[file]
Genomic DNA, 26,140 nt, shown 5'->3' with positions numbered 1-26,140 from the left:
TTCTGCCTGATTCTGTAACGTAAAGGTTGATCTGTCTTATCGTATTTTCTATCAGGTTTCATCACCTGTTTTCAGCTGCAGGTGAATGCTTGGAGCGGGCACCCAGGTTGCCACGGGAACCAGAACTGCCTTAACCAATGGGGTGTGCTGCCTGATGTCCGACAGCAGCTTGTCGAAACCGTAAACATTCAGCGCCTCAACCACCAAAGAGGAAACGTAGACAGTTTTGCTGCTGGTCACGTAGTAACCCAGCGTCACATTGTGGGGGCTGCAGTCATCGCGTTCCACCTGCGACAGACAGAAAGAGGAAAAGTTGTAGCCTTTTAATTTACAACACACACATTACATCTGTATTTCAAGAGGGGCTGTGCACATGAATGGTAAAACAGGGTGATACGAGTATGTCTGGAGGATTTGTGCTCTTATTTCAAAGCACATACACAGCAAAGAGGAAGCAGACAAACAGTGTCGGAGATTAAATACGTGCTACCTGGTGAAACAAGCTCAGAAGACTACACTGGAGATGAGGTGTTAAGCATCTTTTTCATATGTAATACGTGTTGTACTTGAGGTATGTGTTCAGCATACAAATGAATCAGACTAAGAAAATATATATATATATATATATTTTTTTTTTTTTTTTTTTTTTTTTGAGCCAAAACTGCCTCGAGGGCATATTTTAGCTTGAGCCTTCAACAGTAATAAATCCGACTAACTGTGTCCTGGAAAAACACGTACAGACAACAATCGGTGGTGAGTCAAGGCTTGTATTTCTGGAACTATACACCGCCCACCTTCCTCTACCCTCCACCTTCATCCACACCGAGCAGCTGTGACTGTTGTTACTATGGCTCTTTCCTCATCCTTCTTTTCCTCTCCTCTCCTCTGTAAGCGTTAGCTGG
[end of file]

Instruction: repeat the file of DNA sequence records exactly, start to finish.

Genomic DNA, 26,140 nt, shown 5'->3' with positions numbered 1-26,140 from the left:
TTCTGCCTGATTCTGTAACGTAAAGGTTGATCTGTCTTATCGTATTTTCTATCAGGTTTCATCACCTGTTTTCAGCTGCAGGTGAATGCTTGGAGCGGGCACCCAGGTTGCCACGGGAACCAGAACTGCCTTAACCAATGGGGTGTGCTGCCTGATGTCCGACAGCAGCTTGTCGAAACCGTAAACATTCAGCGCCTCAACCACCAAAGAGGAAACGTAGACAGTTTTGCTGCTGGTCACGTAGTAACCCAGCGTCACATTGTGGGGGCTGCAGTCATCGCGTTCCACCTGCGACAGACAGAAAGAGGAAAAGTTGTAGCCTTTTAATTTACAACACACACATTACATCTGTATTTCAAGAGGGGCTGTGCACATGAATGGTAAAACAGGGTGATACGAGTATGTCTGGAGGATTTGTGCTCTTATTTCAAAGCACATACACAGCAAAGAGGAAGCAGACAAACAGTGTCGGAGATTAAATACGTGCTACCTGGTGAAACAAGCTCAGAAGACTACACTGGAGATGAGGTGTTAAGCATCTTTTTCATATGTAATACGTGTTGTACTTGAGGTATGTGTTCAGCATACAAATGAATCAGACTAAGAAAATATATATATATATATATATTTTTTTTTTTTTTTTTTTTTTTTTGAGCCAAAACTGCCTCGAGGGCATATTTTAGCTTGAGCCTTCAACAGTAATAAATCCGACTAACTGTGTCCTGGAAAAACACGTACAGACAACAATCGGTGGTGAGTCAAGGCTTGTATTTCTGGAACTATACACCGCCCACCTTCCTCTACCCTCCACCTTCATCCACACCGAGCAGCTGTGACTGTTGTTACTATGGCTCTTTCCTCATCCTTCTTTTCCTCTCCTCTCCTCTGTAAGCGTTAGCTGG